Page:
28. 28.
    Chren MM, Lasek RJ, Sahay AP, Sands LP (2001) Measurement properties of Skindex-16: a brief quality-of-life measure for patients with skin diseases. J Cutan Med Surg 5:105–110. doi: 10.1007/s102270000010 CrossRefPubMedGoogle Scholar
  29. 29.
    Haley A, Calahan C, Gandhi M, West D, Rademaker A, Lacouture M (2011) Skin care management in cancer patients: an evaluation of quality of life and tolerability. Support Care Cancer 19:545–554. doi: 10.1007/s00520-010-0851-8 CrossRefPubMedGoogle Scholar
  30. 30.
    Miller RC, Schwartz DJ, Sloan JA, Griffin PC, Deming RL, Anders JC, Stoffel TJ, Haselow RE, Schaefer PL, Bearden Iii JD, Atherton PJ, Loprinzi CL, Martenson JA (2011) Mometasone Furoate effect on acute skin toxicity in breast cancer patients receiving radiotherapy: a phase III double-blind, randomized Trial from the North Central Cancer Treatment Group N06C4. Int J Radiat Oncol Biol Phys 79:1460–1466. doi: 10.1016/j.ijrobp.2010.01.031 CrossRefPubMedGoogle Scholar
  31. 31.
    Schnur J, Graff Zivin J, Mattson D, Green S, Jandorf L, Wernicke A, Montgomery G (2012) Acute skin toxicity-related, out-of-pocket expenses in patients with breast cancer treated with external beam radiotherapy. Support Care Cancer 20:3105–3113. doi: 10.1007/s00520-012-1435-6 CrossRefPubMedPubMedCentralGoogle Scholar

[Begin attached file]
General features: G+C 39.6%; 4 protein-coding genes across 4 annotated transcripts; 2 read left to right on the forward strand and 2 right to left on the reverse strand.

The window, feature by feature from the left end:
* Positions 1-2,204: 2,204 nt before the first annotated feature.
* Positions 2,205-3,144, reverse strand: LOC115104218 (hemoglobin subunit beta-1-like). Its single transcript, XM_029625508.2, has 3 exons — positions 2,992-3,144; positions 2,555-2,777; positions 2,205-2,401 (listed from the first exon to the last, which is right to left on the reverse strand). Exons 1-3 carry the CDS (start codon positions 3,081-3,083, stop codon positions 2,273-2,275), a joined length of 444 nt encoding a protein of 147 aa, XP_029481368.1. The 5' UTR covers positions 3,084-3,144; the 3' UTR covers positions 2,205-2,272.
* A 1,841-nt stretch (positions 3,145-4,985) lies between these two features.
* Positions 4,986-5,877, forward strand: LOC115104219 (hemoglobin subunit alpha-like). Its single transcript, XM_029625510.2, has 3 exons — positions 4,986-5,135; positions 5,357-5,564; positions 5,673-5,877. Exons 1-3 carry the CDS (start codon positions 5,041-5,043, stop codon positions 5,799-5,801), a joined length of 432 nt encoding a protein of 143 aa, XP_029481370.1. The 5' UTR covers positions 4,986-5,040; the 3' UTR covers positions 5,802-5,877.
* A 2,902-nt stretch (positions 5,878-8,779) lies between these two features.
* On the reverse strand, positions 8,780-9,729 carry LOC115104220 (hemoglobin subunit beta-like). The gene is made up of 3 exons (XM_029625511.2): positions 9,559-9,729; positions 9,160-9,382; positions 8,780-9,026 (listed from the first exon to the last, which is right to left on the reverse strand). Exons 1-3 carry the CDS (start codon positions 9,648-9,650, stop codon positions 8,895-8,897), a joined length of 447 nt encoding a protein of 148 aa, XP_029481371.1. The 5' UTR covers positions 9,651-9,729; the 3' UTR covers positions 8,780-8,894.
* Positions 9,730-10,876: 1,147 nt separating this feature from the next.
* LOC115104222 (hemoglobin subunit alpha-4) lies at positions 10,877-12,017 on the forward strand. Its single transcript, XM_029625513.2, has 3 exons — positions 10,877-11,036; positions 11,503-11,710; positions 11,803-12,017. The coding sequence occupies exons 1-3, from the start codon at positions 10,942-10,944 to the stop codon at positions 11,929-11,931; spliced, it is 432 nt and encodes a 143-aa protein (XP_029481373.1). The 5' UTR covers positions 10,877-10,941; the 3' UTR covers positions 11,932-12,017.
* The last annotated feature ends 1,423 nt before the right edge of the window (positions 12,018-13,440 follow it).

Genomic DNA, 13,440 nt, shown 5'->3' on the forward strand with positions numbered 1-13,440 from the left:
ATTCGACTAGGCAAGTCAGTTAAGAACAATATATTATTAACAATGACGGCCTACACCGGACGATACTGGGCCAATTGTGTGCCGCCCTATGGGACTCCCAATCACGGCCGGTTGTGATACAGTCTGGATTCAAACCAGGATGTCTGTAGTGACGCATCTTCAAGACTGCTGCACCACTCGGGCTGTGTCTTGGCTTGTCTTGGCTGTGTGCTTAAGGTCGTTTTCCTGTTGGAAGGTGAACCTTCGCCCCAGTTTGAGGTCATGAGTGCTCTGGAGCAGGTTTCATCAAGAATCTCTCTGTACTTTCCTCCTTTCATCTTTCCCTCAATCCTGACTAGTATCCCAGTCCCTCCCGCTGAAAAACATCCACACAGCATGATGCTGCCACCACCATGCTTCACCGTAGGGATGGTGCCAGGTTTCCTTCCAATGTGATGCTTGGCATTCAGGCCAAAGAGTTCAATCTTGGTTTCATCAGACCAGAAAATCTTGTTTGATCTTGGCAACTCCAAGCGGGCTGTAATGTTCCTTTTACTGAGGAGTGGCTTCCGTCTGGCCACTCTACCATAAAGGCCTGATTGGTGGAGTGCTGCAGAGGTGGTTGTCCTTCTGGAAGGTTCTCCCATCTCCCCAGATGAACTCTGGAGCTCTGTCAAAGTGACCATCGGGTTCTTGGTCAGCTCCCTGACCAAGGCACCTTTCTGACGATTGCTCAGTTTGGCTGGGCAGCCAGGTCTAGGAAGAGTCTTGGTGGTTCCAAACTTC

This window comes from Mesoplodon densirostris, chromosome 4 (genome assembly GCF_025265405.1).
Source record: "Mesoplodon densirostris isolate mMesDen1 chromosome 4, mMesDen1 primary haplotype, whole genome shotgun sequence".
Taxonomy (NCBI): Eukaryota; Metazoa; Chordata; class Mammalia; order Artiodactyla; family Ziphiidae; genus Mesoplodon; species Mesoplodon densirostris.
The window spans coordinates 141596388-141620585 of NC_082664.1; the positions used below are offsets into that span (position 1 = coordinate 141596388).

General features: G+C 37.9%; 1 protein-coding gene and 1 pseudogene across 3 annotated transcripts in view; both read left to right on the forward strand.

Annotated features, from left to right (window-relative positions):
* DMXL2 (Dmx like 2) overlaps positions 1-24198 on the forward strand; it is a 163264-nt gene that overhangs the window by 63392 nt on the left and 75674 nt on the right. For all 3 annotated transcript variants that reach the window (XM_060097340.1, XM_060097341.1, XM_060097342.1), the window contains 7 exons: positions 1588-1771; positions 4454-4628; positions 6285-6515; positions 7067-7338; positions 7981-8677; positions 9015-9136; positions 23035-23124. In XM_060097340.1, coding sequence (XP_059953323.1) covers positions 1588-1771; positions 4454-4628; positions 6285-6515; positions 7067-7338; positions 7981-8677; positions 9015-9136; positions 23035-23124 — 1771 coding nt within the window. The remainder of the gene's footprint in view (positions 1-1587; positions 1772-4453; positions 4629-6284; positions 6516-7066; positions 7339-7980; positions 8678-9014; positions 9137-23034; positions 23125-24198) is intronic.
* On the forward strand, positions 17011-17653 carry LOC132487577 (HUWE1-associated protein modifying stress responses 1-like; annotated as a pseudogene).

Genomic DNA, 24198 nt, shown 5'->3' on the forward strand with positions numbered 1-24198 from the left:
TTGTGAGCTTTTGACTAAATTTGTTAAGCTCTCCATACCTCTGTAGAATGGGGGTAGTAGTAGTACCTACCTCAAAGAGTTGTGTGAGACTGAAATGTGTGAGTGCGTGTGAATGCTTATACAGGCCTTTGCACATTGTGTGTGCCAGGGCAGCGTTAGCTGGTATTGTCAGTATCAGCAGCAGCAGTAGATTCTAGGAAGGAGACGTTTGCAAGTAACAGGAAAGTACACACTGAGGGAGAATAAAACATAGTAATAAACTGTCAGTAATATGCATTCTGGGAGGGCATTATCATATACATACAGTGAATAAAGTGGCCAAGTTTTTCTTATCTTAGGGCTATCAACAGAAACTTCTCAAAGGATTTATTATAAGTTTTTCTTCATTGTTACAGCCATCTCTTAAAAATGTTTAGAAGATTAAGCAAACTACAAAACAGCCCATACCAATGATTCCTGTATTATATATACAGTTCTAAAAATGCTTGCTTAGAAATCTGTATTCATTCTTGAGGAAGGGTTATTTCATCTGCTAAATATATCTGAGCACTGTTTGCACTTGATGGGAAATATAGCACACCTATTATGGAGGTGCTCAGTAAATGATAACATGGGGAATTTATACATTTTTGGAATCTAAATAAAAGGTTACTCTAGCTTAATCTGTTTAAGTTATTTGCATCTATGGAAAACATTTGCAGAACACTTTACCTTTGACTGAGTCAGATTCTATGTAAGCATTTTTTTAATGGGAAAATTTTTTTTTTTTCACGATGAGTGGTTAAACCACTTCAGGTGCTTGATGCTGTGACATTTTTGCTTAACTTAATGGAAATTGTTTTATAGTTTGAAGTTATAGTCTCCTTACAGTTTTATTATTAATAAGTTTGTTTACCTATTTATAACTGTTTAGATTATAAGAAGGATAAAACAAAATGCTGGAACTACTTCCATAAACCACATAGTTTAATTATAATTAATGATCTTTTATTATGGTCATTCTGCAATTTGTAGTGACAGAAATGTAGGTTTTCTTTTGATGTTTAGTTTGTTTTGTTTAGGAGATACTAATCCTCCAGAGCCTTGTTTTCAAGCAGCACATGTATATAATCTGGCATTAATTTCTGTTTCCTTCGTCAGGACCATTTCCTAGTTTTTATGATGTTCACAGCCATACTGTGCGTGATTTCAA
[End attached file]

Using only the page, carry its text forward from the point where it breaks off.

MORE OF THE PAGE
32. 32.
    World Health Organization (2000) Obesity: preventing and managing the global epidemic. Report of a WHO consultation (WHO Technical Report Series 894). Geneva, Switzerland. Accessed November 15, 2012, from http://www.who.int/nutrition/publications/obesity/WHO_TRS_894/en/
  33. 33.
    Fisher J, Scott C, Stevens R, Marconi B, Champion L, Freedman GM, Asrari F, Pilepich MV, Gagnon JD, Wong G (2000) Randomized phase III study comparing best supportive care to biafine as a prophylactic agent for radiation-induced skin toxicity for women undergoing breast irradiation: Radiation therapy oncology group (RTOG) 97-13. Int J Radiat Oncol Biol Phys 48:1307–1310. doi: 10.1016/S0360-3016(00)00782-3 CrossRefPubMedGoogle Scholar
  34. 34.
    World Health Organization (2002) Global solar UV index: a practical guide. Switzerland, Geneva, Accessed March 13, 2013, from http://www.who.int/uv/publications/globalindex/en/ Google Scholar
  35. 35.
    Fitzpatrick TB (1988) The validity and practicality of sun-reactive skin types I through VI. Arch Dermatol 124:869–871CrossRefPubMedGoogle Scholar
  36. 36.